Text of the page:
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Coronavirus: How PCs in quarantine and intensive care units can be managed remotely

NHS IT staff generally have limited access to deployed devices, especially if that device is in an operating theatre or intensive care unit

The University Hospitals Bristol and Weston NHS Foundation Trust (UHBW) has used chip management technology built into Intel processors to enable it to manage PC devices.

While the pandemic presented immense challenges for the NHS, among the areas of work that may not make the headlines is the fact that clinicians require access to PC equipment as part of their job. If these devices stop working, it can affect patient care.

Describing the challenges, Chris Brett, PC support technician at University Hospitals Bristol and Weston NHS Foundation Trust (UHBW), says: “Typically, my team have been on the front line, in the office every single day. When there is an issue, my team has to fix it.”

The PC support team manages user devices comprising 8,000 desktops, 3,000 laptops, a couple of thousand iPads, display screens, printers and medical label printers.

Even before Covid-19, especially in areas such as intensive care units or restricted labs, PPE was required and IT support staff were only granted access when no patients or medical staff were present.

While UHBW uses remote desktop support and Wake on LAN tools to manage devices remotely, Brett says: “Before Covid-19, the issue we came across was that if a PC in theatre isn’t working, in first line support we’d need to scrub up to fix the issue in theatre.” This represents at least half an hour of downtime, which may prevent theatre staff from accessing medical records, potentially delaying surgery.

The need to reduce the risk of infection has become an even bigger priority since the pandemic struck, but so has the need for tech to keep performing. While PC support teams are well-versed in remote desktop management, Brett says that most PC support tools need Windows to run, adding: “If Windows isn’t loading, we had to wheel in a new PC.”

Intel has been working with UHBW to tackle the challenges around IT management by deploying Intel’s vPro platform across multiple sites to enable remote support. This technology enables IT teams to manage devices remotely, giving them hardware-level access to everything from desktops and laptops to digital signs and display screens.

Intel Active Management Technology, which is part of the vPro platform, is a free tool from Intel to enable device management across wired and wireless networks. It works even when the device is not running or if the operating system is corrupted.

Since the Intel vPro platform runs software at the PC Bios level, it does not require an operating system to run. As a result, if Microsoft Windows fails to start, Brett says his team “can reimage the PC remotely”.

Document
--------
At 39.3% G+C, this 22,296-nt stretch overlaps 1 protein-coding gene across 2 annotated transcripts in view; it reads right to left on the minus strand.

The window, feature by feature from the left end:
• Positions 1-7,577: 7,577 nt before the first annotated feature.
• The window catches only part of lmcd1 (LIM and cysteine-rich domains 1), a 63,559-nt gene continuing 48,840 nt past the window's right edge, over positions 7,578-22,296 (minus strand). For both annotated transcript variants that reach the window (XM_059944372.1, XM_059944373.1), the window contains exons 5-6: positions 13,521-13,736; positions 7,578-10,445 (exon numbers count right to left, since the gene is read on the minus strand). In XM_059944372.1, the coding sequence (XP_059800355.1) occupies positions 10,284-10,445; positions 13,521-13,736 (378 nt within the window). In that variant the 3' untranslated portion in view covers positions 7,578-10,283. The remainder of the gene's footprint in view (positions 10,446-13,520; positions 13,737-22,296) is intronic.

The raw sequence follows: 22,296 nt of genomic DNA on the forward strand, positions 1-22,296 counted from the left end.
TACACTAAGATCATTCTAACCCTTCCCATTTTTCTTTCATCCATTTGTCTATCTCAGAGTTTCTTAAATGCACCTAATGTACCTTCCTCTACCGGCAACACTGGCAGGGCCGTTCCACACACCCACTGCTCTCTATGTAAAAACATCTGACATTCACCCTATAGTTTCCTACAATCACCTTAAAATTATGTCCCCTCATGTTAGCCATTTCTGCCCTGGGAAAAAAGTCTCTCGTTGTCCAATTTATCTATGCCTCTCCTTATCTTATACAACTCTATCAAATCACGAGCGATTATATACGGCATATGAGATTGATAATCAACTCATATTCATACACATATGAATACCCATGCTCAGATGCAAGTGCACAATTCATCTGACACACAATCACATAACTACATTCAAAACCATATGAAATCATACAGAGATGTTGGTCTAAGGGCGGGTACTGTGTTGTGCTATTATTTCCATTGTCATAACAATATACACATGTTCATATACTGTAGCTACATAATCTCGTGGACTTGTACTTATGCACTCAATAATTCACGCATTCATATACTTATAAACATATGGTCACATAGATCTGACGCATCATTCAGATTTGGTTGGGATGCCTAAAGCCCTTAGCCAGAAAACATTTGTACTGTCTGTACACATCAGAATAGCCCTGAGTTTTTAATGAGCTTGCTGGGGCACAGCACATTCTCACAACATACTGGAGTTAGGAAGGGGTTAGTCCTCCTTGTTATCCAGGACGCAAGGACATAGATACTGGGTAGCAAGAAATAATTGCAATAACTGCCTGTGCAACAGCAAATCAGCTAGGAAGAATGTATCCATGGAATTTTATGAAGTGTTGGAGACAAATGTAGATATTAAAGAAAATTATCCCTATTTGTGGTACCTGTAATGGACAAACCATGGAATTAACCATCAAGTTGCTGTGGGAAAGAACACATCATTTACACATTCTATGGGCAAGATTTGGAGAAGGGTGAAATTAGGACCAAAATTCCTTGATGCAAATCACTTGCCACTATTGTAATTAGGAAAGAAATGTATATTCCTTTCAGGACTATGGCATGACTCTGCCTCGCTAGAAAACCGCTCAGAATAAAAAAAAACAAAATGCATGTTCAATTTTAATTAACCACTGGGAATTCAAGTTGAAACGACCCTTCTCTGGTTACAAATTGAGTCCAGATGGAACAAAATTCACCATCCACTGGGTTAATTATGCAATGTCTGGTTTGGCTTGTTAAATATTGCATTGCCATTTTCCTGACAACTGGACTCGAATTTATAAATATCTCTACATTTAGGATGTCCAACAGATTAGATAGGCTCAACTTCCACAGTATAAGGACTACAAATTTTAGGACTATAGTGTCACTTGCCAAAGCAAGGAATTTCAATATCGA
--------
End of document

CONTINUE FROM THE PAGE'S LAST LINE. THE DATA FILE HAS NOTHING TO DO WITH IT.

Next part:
For UHBW, this means that the Intel technology can be used to provide secure remote access to PC equipment in ICU and other critical departments.

In the past, the PC support could only gain access to PCs in the operating theatre outside of office hours and at weekends, which could mean that a device would be unavailable for days. However, with vPro, the team can manage PCs entirely remotely, so there is no need to be physically in the same room as the device

As an example, Brett says the vPro technology helped his team to problem-solve a PC failing to start in the operating theatre: “A few weeks back,  a call came in that a PC in theatre was stuck at the logging in screen.”

He adds that the team was able to unlock the PC over the network and, since it was equipped with Wi-Fi, IT support was able to use the Intel management console to determine that the network cable had been unplugged.

This led to a conversation with theatre staff along the lines of: “Is the red cable plugged into a port on the wall? Is there a second port?”. This, says Brett, enabled the team to talk theatre staff through the process of plugging in the ethernet cable to fix the network login issue. 

When the pandemic struck, Brett says the team made kitting out vPro-equipped PCs in ICU a priority. The vPro technology enabled the PC support teams to have PCs wheeled into quarantine areas. “We can remote into that PC, and just bang on a new image in half an hour and have it up and running,” he adds.

Brett says UHBW now has 250 vPro equipped PCs and 200 non-vPro computers, which can be managed using Intel’s free endpoint management tool. He says that each device just needs a 3 MB software client that can be downloaded from the Intel website.

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